of the Judges, v. 227–8; Visitation of Devon (Harl. Soc.); Prince's Worthies of Devon, pp. 492–495; Pole's Description of Devon, and Moore's Hist. of Devon, passim; Burke's Extinct Baronetage; Strype's Works, Index.]
POLLARD, ROBERT (1755–1838), designer and engraver, born at Newcastle-on-Tyne in 1755, was articled to a silversmith there, and subsequently became a pupil of Richard Wilson, R.A. For a time he practised as a landscape and marine painter, but about 1782 he established himself in Spa Fields, London, as an engraver and printseller, and during the next ten years produced a large number of plates, executed in a peculiar mixed style, composed of line, etching, and aquatint, some of them from his own designs, and others after popular artists of his time. To the former category belong ‘Lieutenant Moody rescuing a Prisoner,’ 1785, ‘Adventure of Lady Harriet Ackland,’ 1784, ‘Edwin and Angelina,’ 1785, ‘The Blind Beggar of Bethnal Green,’ and eight plates of shipping. The latter class includes ‘Wreck of the Grosvenor East Indiaman’ 1784, ‘Wreck of the Halsewell East Indiaman,’ 1786, ‘Margaret Nicholson's attempt to murder George III,’ 1786, and two plates illustrating the restoration of a young man to life by Doctors Lettsom and Hawes, 1787, all after R. Smirke, R.A.; ‘Trial of Warren Hastings,’ 1789, ‘Thanksgiving Day in St. Paul's,’ 1789, and views of Bloomsbury, Hanover, Grosvenor, and Queen squares, London, all after E. Dayes; ‘Wreck of the Centaur’ and ‘Preservation of Captain Inglefield after the Wreck’ (a pair), after R. Dodd, 1783; ‘Leonora,’ after J. R. Smith, 1786; and others after Cosway, Gilpin, Stothard, Wheatley, &c. Many of these plates were finished in aquatint by Francis Jukes [q. v.] In 1788 Pollard was elected a fellow, and in the following year a director, of the Incorporated Society of Artists, which became extinct in 1791; in October 1836, as the last surviving member, he placed the charter, books, and papers of that body in the custody of the Royal Academy. The latter part of Pollard's life was spent in poverty and obscurity, and he died on 23 May 1838.
[Redgrave's Dict. of Artists; Nagler's Künstler-Lexicon; information from F. A. Eaton, esq.]
POLLARD, WILLIAM (1828–1893), quaker, born on 10 June 1828, was ninth child of James and Susanna Pollard of Horsham, Sussex, where the family had been settled for several generations. After attending the Friends' school, Croydon, Pollard proceeded to the Flounders Training College at Ackworth, Yorkshire. From 1853 he was a teacher at Ackworth school. For the use of his pupils he wrote a ‘Reading Book,’ 1865, a ‘Poetical Reader,’ 1872, and ‘Choice Readings.’ From 1866 to 1872 he was in the employ of Francis Frith, the well-known photographer at Reigate.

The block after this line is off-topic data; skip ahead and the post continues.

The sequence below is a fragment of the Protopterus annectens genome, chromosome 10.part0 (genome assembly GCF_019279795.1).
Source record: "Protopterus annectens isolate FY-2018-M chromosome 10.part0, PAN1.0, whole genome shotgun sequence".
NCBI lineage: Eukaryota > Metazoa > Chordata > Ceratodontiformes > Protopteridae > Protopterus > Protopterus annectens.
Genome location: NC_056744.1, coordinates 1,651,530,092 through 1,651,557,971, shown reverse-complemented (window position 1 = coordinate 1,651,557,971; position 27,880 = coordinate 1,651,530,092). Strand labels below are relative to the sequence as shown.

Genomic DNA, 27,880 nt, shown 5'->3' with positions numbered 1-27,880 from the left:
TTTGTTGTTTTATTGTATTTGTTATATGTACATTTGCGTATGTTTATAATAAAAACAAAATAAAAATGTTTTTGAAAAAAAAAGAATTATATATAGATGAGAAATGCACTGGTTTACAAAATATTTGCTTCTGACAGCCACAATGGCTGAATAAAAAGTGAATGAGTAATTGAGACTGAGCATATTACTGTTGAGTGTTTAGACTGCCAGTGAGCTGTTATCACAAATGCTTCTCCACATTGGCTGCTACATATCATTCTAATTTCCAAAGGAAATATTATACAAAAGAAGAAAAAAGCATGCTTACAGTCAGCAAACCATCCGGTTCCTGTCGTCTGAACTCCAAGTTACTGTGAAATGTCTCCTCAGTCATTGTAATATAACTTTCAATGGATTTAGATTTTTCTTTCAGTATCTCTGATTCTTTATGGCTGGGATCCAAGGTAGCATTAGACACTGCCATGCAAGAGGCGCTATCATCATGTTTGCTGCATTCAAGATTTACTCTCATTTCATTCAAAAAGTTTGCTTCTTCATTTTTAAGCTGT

From 1872 to 1891 he was secretary and lecturer to the Manchester Peace and Arbitration Society, and lived at Sale, Cheshire. During this period he wrote articles for the ‘Manchester Examiner.’ In the winter of 1891 he became co-editor with W. E. Turner of the ‘British Friend,’ a monthly periodical first published at Glasgow in 1843.
Pollard was a successful minister among the Friends from 1865, and was an able exponent of the fundamental principles of quakerism in its quietist phase. A ‘Reasonable Faith, by Three Friends’ (W. Pollard, Francis Frith, and W. E. Turner), London, 1884 and 1886, was well received, though it met with some opposition from the more evangelical section of the society. His other works were: ‘Old-fashioned Quakerism: its Origin, Results, and Future. Four Lectures,’ London, 1887; the first lecture, on ‘Primitive Christianity,’ was reissued in ‘Religious Systems of the World,’ London, 1890. His ‘Primitive Christianity revived’ and ‘Congregational Worship’ were contributed to the ‘Old Banner’ series of quaker tracts, London, 1864–1866.
Pollard died on 26 Sept. 1893, and was buried in the Friends' burial-ground at Ashton-on-Mersey, Manchester. His wife, Lucy Binns of Sunderland, whom he married in 1854, survived him with five sons and three daughters.
[Eccles and Patricroft Journal, September 1893; Annual Monitor, 1894, and private information.]
POLLARD-URQUHART, WILLIAM (1815–1871), miscellaneous writer, eldest child of William Dutton Pollard (1789–1839), of Kinturk, Castlepollard, co. Westmeath, by his second wife, Louisa Anne, eldest daughter of Admiral Sir Thomas Pakenham, was born at Kinturk on 19 June 1815. He was educated at Harrow and at Trinity College, Cambridge, graduating B.A. as eighteenth wrangler in 1838, and M.A. in 1843. He kept his terms at the Inner Temple, but was never called to the bar. In 1840 he was gazetted high sheriff of Westmeath, and in 1846, on his marriage, took by royal license the additional name of Urquhart. He sat in parliament for Westmeath as a liberal from 1852 to 1857, and from 1859 to his death.